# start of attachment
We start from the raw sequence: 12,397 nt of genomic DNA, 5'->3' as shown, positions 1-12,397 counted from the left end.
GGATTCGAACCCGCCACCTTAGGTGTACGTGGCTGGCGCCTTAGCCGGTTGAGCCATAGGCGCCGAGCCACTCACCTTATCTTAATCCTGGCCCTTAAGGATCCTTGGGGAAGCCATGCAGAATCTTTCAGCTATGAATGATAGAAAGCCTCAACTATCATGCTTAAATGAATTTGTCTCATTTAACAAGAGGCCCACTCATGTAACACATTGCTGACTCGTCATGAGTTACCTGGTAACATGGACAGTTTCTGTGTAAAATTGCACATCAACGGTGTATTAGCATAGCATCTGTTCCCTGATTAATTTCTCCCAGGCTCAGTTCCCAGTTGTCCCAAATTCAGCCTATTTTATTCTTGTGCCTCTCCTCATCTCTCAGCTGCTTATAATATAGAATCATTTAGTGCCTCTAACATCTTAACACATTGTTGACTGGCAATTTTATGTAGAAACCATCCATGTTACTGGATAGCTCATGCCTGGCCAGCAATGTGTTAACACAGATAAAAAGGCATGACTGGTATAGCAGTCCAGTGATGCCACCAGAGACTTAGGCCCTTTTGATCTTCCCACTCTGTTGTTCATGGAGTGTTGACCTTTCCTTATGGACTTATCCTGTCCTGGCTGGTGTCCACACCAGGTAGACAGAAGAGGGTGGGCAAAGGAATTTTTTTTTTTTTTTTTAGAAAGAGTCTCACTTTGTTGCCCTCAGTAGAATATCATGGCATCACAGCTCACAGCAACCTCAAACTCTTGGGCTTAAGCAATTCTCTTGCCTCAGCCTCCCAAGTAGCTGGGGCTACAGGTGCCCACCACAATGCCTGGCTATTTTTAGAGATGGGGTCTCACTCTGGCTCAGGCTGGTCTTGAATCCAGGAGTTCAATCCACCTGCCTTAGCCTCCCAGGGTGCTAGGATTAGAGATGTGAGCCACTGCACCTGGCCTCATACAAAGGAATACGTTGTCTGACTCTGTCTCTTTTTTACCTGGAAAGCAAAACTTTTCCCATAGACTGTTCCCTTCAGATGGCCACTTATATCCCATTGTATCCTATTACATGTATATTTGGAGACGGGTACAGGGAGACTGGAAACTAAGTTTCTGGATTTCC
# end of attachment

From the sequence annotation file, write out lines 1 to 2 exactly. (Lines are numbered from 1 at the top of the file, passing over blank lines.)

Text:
We start from the raw sequence: 12,397 nt of genomic DNA, 5'->3' as shown, positions 1-12,397 counted from the left end.
GGATTCGAACCCGCCACCTTAGGTGTACGTGGCTGGCGCCTTAGCCGGTTGAGCCATAGGCGCCGAGCCACTCACCTTATCTTAATCCTGGCCCTTAAGGATCCTTGGGGAAGCCATGCAGAATCTTTCAGCTATGAATGATAGAAAGCCTCAACTATCATGCTTAAATGAATTTGTCTCATTTAACAAGAGGCCCACTCATGTAACACATTGCTGACTCGTCATGAGTTACCTGGTAACATGGACAGTTTCTGTGTAAAATTGCACATCAACGGTGTATTAGCATAGCATCTGTTCCCTGATTAATTTCTCCCAGGCTCAGTTCCCAGTTGTCCCAAATTCAGCCTATTTTATTCTTGTGCCTCTCCTCATCTCTCAGCTGCTTATAATATAGAATCATTTAGTGCCTCTAACATCTTAACACATTGTTGACTGGCAATTTTATGTAGAAACCATCCATGTTACTGGATAGCTCATGCCTGGCCAGCAATGTGTTAACACAGATAAAAAGGCATGACTGGTATAGCAGTCCAGTGATGCCACCAGAGACTTAGGCCCTTTTGATCTTCCCACTCTGTTGTTCATGGAGTGTTGACCTTTCCTTATGGACTTATCCTGTCCTGGCTGGTGTCCACACCAGGTAGACAGAAGAGGGTGGGCAAAGGAATTTTTTTTTTTTTTTTTAGAAAGAGTCTCACTTTGTTGCCCTCAGTAGAATATCATGGCATCACAGCTCACAGCAACCTCAAACTCTTGGGCTTAAGCAATTCTCTTGCCTCAGCCTCCCAAGTAGCTGGGGCTACAGGTGCCCACCACAATGCCTGGCTATTTTTAGAGATGGGGTCTCACTCTGGCTCAGGCTGGTCTTGAATCCAGGAGTTCAATCCACCTGCCTTAGCCTCCCAGGGTGCTAGGATTAGAGATGTGAGCCACTGCACCTGGCCTCATACAAAGGAATACGTTGTCTGACTCTGTCTCTTTTTTACCTGGAAAGCAAAACTTTTCCCATAGACTGTTCCCTTCAGATGGCCACTTATATCCCATTGTATCCTATTACATGTATATTTGGAGACGGGTACAGGGAGACTGGAAACTAAGTTTCTGGATTTCC